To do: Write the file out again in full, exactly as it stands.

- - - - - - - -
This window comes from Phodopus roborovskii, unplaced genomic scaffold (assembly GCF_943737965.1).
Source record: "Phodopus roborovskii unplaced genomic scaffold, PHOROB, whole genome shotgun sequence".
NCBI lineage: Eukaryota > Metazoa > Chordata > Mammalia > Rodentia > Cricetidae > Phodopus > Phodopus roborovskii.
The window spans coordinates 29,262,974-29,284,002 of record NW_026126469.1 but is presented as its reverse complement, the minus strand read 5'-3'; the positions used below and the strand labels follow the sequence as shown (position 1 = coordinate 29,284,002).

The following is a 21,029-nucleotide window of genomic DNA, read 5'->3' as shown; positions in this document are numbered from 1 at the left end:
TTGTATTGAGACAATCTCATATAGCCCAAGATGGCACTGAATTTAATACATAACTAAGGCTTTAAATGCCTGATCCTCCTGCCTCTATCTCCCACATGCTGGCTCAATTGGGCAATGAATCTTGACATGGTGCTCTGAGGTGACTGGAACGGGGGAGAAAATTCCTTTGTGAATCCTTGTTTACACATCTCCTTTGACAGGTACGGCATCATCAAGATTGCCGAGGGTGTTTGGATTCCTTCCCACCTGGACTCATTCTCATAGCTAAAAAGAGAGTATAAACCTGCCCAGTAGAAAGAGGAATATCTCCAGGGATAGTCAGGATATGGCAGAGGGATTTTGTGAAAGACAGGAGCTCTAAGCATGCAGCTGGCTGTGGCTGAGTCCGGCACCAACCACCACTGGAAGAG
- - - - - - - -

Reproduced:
This window comes from Phodopus roborovskii, unplaced genomic scaffold (assembly GCF_943737965.1).
Source record: "Phodopus roborovskii unplaced genomic scaffold, PHOROB, whole genome shotgun sequence".
NCBI lineage: Eukaryota > Metazoa > Chordata > Mammalia > Rodentia > Cricetidae > Phodopus > Phodopus roborovskii.
The window spans coordinates 29,262,974-29,284,002 of record NW_026126469.1 but is presented as its reverse complement, the minus strand read 5'-3'; the positions used below and the strand labels follow the sequence as shown (position 1 = coordinate 29,284,002).

The following is a 21,029-nucleotide window of genomic DNA, read 5'->3' as shown; positions in this document are numbered from 1 at the left end:
TTGTATTGAGACAATCTCATATAGCCCAAGATGGCACTGAATTTAATACATAACTAAGGCTTTAAATGCCTGATCCTCCTGCCTCTATCTCCCACATGCTGGCTCAATTGGGCAATGAATCTTGACATGGTGCTCTGAGGTGACTGGAACGGGGGAGAAAATTCCTTTGTGAATCCTTGTTTACACATCTCCTTTGACAGGTACGGCATCATCAAGATTGCCGAGGGTGTTTGGATTCCTTCCCACCTGGACTCATTCTCATAGCTAAAAAGAGAGTATAAACCTGCCCAGTAGAAAGAGGAATATCTCCAGGGATAGTCAGGATATGGCAGAGGGATTTTGTGAAAGACAGGAGCTCTAAGCATGCAGCTGGCTGTGGCTGAGTCCGGCACCAACCACCACTGGAAGAG